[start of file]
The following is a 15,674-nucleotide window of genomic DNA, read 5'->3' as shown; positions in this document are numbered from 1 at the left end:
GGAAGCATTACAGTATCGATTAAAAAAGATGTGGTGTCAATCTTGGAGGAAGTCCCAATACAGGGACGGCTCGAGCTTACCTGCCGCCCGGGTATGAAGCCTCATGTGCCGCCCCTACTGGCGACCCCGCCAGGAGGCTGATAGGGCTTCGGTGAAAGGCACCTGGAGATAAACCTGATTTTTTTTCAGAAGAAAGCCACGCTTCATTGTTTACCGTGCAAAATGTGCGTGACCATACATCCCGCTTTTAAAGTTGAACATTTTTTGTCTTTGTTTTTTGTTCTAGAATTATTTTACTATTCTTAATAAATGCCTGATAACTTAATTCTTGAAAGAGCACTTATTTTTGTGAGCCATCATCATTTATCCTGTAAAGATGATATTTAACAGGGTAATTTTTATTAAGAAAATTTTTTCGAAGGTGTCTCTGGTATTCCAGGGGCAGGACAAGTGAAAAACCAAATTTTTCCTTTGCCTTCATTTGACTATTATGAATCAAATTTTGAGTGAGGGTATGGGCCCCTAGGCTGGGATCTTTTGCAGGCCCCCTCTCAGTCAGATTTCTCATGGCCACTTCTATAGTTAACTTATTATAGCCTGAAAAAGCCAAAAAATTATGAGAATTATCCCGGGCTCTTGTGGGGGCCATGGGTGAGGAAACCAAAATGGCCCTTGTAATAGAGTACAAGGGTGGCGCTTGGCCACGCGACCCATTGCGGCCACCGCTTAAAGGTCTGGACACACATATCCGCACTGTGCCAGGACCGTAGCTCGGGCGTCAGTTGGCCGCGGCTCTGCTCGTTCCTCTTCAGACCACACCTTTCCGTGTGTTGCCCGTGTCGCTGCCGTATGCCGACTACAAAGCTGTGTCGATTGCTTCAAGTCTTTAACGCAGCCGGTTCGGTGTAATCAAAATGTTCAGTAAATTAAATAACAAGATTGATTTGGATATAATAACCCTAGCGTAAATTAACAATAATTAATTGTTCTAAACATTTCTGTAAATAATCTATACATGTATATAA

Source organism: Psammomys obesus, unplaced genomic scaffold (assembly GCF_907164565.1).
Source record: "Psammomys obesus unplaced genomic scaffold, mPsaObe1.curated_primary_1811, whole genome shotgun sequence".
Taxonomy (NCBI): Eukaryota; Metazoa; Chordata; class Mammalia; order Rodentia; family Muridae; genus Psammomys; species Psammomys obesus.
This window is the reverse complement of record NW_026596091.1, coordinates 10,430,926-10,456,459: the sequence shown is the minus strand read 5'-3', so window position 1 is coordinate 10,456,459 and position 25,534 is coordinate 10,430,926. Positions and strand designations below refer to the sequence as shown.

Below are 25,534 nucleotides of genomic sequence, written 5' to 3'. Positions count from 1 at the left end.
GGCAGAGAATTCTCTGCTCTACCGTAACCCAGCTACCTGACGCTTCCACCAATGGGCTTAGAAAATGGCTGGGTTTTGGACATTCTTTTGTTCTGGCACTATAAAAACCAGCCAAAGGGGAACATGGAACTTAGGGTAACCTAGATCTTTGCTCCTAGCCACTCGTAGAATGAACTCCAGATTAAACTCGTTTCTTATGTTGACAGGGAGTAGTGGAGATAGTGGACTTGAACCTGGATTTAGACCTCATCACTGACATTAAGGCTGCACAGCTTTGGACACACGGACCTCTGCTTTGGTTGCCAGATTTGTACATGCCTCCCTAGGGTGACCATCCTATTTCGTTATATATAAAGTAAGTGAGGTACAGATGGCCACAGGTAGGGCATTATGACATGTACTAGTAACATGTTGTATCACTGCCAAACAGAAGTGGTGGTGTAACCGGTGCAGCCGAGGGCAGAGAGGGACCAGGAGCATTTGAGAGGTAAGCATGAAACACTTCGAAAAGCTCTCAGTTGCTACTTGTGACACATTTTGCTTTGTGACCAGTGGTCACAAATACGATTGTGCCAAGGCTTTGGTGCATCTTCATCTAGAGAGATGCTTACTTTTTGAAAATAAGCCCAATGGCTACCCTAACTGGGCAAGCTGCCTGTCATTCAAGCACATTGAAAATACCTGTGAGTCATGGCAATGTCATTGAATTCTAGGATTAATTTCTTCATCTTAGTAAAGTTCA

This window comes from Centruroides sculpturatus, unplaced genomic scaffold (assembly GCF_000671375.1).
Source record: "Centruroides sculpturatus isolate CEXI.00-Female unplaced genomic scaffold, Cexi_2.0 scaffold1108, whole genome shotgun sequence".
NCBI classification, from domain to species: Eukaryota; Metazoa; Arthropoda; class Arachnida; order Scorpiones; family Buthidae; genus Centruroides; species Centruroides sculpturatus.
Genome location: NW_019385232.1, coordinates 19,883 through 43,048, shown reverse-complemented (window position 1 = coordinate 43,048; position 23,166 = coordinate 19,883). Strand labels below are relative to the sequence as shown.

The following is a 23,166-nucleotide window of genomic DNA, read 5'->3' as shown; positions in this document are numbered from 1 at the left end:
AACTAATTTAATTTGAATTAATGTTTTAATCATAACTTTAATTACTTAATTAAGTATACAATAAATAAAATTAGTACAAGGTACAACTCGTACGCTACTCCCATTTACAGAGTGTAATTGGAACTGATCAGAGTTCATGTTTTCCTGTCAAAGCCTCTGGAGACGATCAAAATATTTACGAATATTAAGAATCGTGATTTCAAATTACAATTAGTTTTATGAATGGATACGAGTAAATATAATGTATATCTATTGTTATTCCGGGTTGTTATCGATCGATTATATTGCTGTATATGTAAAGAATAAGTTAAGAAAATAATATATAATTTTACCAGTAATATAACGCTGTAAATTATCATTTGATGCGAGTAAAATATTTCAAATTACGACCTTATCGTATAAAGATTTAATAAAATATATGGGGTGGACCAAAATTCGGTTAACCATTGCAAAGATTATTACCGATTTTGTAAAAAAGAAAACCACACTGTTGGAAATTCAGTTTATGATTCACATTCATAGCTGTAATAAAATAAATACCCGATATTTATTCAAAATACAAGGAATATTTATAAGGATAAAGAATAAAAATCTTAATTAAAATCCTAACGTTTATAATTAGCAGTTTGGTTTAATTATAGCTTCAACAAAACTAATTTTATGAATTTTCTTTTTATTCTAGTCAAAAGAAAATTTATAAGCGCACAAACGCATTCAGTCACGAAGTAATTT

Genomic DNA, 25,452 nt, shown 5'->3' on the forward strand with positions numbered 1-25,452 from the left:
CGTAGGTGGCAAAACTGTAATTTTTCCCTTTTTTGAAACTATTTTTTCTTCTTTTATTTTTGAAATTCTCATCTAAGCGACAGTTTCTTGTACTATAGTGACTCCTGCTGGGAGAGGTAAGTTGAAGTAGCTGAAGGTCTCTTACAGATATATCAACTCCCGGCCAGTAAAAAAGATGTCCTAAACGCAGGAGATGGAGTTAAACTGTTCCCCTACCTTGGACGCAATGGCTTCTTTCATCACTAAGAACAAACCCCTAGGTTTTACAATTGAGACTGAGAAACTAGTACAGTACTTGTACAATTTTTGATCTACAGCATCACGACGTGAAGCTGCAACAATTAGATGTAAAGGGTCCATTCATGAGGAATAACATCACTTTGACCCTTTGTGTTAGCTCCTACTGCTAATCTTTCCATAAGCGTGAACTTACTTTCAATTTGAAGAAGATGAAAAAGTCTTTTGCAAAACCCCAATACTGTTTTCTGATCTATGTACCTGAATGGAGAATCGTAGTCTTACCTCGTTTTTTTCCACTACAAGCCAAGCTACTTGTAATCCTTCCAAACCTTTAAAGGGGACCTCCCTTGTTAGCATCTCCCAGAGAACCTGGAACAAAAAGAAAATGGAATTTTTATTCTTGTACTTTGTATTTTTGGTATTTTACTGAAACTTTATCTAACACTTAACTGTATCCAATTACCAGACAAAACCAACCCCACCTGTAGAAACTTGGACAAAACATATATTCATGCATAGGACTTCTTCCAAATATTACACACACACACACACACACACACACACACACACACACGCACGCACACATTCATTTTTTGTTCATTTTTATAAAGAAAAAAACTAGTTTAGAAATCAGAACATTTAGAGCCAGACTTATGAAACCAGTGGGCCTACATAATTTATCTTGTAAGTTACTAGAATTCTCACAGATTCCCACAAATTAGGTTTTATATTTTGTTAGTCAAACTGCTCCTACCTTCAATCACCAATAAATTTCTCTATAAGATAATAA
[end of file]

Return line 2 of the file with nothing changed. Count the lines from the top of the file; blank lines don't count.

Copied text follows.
GGAAGCATTACAGTATCGATTAAAAAAGATGTGGTGTCAATCTTGGAGGAAGTCCCAATACAGGGACGGCTCGAGCTTACCTGCCGCCCGGGTATGAAGCCTCATGTGCCGCCCCTACTGGCGACCCCGCCAGGAGGCTGATAGGGCTTCGGTGAAAGGCACCTGGAGATAAACCTGATTTTTTTTCAGAAGAAAGCCACGCTTCATTGTTTACCGTGCAAAATGTGCGTGACCATACATCCCGCTTTTAAAGTTGAACATTTTTTGTCTTTGTTTTTTGTTCTAGAATTATTTTACTATTCTTAATAAATGCCTGATAACTTAATTCTTGAAAGAGCACTTATTTTTGTGAGCCATCATCATTTATCCTGTAAAGATGATATTTAACAGGGTAATTTTTATTAAGAAAATTTTTTCGAAGGTGTCTCTGGTATTCCAGGGGCAGGACAAGTGAAAAACCAAATTTTTCCTTTGCCTTCATTTGACTATTATGAATCAAATTTTGAGTGAGGGTATGGGCCCCTAGGCTGGGATCTTTTGCAGGCCCCCTCTCAGTCAGATTTCTCATGGCCACTTCTATAGTTAACTTATTATAGCCTGAAAAAGCCAAAAAATTATGAGAATTATCCCGGGCTCTTGTGGGGGCCATGGGTGAGGAAACCAAAATGGCCCTTGTAATAGAGTACAAGGGTGGCGCTTGGCCACGCGACCCATTGCGGCCACCGCTTAAAGGTCTGGACACACATATCCGCACTGTGCCAGGACCGTAGCTCGGGCGTCAGTTGGCCGCGGCTCTGCTCGTTCCTCTTCAGACCACACCTTTCCGTGTGTTGCCCGTGTCGCTGCCGTATGCCGACTACAAAGCTGTGTCGATTGCTTCAAGTCTTTAACGCAGCCGGTTCGGTGTAATCAAAATGTTCAGTAAATTAAATAACAAGATTGATTTGGATATAATAACCCTAGCGTAAATTAACAATAATTAATTGTTCTAAACATTTCTGTAAATAATCTATACATGTATATAA